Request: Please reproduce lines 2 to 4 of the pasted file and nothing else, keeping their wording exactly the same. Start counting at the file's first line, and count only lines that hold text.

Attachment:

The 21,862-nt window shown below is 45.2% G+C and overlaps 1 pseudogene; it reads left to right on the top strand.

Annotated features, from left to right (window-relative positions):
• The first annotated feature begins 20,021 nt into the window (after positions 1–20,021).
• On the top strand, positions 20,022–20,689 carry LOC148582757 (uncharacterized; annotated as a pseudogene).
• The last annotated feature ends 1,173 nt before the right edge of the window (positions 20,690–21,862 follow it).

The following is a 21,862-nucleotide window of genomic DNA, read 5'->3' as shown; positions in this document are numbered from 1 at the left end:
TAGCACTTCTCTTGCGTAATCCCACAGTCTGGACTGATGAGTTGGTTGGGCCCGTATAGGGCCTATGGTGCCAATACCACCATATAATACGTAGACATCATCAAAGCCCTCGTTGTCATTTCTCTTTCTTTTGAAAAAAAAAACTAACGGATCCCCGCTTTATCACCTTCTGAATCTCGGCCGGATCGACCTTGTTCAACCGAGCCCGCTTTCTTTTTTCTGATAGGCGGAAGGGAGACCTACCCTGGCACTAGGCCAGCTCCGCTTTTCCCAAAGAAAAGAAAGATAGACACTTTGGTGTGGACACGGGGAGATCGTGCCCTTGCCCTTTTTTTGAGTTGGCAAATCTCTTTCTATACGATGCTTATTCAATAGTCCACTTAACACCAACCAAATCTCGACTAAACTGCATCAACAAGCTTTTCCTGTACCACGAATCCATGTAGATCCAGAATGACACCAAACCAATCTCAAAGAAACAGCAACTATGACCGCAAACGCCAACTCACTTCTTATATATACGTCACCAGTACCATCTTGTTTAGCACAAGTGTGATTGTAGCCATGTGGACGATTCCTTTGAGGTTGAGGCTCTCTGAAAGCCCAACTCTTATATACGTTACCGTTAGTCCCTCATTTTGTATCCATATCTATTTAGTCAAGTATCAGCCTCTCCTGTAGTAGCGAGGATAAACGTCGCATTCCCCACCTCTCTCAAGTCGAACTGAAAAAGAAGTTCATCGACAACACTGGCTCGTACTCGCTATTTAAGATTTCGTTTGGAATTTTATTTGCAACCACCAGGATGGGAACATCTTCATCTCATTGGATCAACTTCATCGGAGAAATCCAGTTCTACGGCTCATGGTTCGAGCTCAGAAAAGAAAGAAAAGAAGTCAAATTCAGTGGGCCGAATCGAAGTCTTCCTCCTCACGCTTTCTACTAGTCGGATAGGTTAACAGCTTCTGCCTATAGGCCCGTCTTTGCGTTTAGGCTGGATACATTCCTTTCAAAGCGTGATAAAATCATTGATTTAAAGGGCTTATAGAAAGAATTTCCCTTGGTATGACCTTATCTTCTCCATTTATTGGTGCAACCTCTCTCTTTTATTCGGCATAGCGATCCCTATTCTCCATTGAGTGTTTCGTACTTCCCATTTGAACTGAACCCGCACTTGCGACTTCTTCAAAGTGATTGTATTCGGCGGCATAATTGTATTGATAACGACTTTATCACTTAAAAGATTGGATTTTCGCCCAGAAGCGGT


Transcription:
Annotated features, from left to right (window-relative positions):
• The first annotated feature begins 20,021 nt into the window (after positions 1–20,021).
• On the top strand, positions 20,022–20,689 carry LOC148582757 (uncharacterized; annotated as a pseudogene).